"This one is special because we’re one short," pitcher Joe Saunders said of Adenhart. "We miss him. We wish he was here with us. This season is dedicated to him. We’re celebrating for him and for his family. We’re trying to win this thing for him."
Added Lackey: "He’s definitely in our thoughts. This is the first step of our goal. We’re going to take him all the way."
Got the fans good! And they loved it!!
The next step is a likely AL division series rematch with the Boston Red Sox, who eliminated the Angels in the first round of the playoffs in 2004, 2007 and 2008 and need just one victory, or one more Texas loss, to clinch the AL wild card.
"They’re going to get a battle," Saunders said. "They’ve had our number in the postseason. We’ve got nothing to lose. We’re going to give them everything we’ve got, and hopefully, we’ll play until November."
The Angels achieved their first goal Monday night by crushing their closest pursuers in the division, throttling the Rangers with their bats and smothering them with their pitching and gloves.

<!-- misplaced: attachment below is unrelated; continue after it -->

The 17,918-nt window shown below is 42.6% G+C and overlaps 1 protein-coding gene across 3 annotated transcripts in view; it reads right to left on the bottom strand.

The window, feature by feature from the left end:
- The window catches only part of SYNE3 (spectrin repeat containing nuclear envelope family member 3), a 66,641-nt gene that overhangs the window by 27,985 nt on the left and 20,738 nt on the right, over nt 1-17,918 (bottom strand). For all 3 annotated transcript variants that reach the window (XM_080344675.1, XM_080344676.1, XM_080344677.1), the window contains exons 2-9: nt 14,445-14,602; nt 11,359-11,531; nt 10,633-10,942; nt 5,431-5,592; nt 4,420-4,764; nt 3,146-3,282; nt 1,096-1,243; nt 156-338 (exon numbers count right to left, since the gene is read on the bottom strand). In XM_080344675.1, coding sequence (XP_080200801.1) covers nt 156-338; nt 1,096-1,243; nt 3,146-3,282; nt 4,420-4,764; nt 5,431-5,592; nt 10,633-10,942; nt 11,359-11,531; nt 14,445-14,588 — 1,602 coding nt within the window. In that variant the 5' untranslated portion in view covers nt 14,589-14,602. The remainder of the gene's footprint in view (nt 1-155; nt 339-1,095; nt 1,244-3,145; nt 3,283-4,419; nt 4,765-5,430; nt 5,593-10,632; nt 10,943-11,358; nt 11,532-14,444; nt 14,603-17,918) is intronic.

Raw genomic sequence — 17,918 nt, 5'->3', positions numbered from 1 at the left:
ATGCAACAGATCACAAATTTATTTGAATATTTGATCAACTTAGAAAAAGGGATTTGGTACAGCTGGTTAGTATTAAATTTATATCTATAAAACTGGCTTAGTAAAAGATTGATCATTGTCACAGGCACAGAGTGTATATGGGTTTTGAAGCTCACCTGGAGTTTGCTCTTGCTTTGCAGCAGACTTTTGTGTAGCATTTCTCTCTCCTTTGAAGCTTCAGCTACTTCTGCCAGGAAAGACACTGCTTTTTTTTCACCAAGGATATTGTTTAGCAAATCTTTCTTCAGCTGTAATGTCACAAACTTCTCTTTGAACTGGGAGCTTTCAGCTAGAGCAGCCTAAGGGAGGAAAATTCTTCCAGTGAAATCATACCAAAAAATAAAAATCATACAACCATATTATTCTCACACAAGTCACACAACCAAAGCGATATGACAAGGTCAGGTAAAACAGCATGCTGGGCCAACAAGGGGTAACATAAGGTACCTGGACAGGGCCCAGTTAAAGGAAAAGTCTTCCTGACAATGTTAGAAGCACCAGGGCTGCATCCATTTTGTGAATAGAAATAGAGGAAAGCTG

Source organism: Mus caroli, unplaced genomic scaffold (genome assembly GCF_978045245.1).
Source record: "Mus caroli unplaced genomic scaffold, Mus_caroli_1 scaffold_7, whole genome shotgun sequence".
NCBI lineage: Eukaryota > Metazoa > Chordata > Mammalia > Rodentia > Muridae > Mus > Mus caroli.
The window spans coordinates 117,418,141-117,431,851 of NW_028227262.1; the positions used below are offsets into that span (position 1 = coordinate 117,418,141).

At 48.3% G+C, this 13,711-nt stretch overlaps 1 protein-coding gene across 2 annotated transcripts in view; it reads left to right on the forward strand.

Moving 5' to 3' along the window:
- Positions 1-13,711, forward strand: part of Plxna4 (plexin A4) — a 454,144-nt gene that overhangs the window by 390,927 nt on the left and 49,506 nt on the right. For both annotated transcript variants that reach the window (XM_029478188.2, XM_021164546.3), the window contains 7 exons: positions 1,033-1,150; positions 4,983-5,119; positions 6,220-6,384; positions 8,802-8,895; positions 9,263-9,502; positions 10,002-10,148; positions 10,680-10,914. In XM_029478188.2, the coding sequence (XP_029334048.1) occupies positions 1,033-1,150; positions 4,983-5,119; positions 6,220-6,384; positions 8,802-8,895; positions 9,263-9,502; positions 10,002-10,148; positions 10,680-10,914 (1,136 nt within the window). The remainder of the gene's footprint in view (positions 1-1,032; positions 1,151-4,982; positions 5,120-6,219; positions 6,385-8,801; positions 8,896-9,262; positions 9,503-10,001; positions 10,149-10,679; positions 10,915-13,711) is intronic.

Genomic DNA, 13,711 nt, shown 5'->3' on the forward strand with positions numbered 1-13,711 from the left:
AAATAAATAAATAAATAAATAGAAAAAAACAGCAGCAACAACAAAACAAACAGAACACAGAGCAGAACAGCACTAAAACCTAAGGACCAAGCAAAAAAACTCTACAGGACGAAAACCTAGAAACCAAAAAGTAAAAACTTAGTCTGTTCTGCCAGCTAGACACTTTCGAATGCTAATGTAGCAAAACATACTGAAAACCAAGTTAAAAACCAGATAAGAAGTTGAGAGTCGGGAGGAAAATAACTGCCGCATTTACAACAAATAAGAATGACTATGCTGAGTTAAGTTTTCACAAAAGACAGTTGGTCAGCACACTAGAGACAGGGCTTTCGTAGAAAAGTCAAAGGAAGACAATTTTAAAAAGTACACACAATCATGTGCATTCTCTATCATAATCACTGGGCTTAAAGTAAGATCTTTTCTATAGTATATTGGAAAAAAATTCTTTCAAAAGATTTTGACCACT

Ervin Santana, who entered with a 7-6 career record and 6.67 earned-run average against Texas, threw a seven-hitter for his second shutout of the season, and the Angels racked up 12 hits, including three each by Bobby Abreu and Maicer Izturis.
Vladimir Guerrero hit a run-scoring double and Kendry Morales followed with a towering two-run home run to center field in the first inning, giving the first baseman 33 homers and 104 runs batted in on the season.
Erick Aybar hit an RBI fielder’s choice in the third, and Izturis keyed a three-run third with a two-run single.
Abreu tripled and scored in the fourth and hit an RBI double and scored on Hunter’s single during a three-run sixth.
Ervin Santana pitched a 9 inning, 7 hit shutout.
While the Rangers committed three errors that led to two unearned runs, the Angels sparkled defensively, turning three double plays, two of them started by Morales.
"Honestly, I think there were bigger powers looking down on us tonight," Saunders said. "Everything was going our way. Ervin pitched an outstanding game, we hit the ball everywhere. It was one of those nights where we weren’t going to be beaten."
The Angels have six more regular-season games to rest up and gear up for the playoffs. Considering how much they’ve struggled during a September in which they are 14-12 and averaging only 4.2 runs a game, it is important to gain some momentum going into the postseason.
The Angels won 100 games and clinched the division on Sept. 10 last season, but they did not peak in October and were ousted by the Red Sox in the division series.
"We’re going to try to bring [Adenhart’s] ring back home for him and give it to his parents," Hunter said. "But first, we’ve got to get past the first round."
Well, since the playoffs begin next week, there will be more baseball posts.
I’m sticking to my prediction from April. Philadelphia Phillies and Anaheim Angels in the World Series. Let me hear your picks!!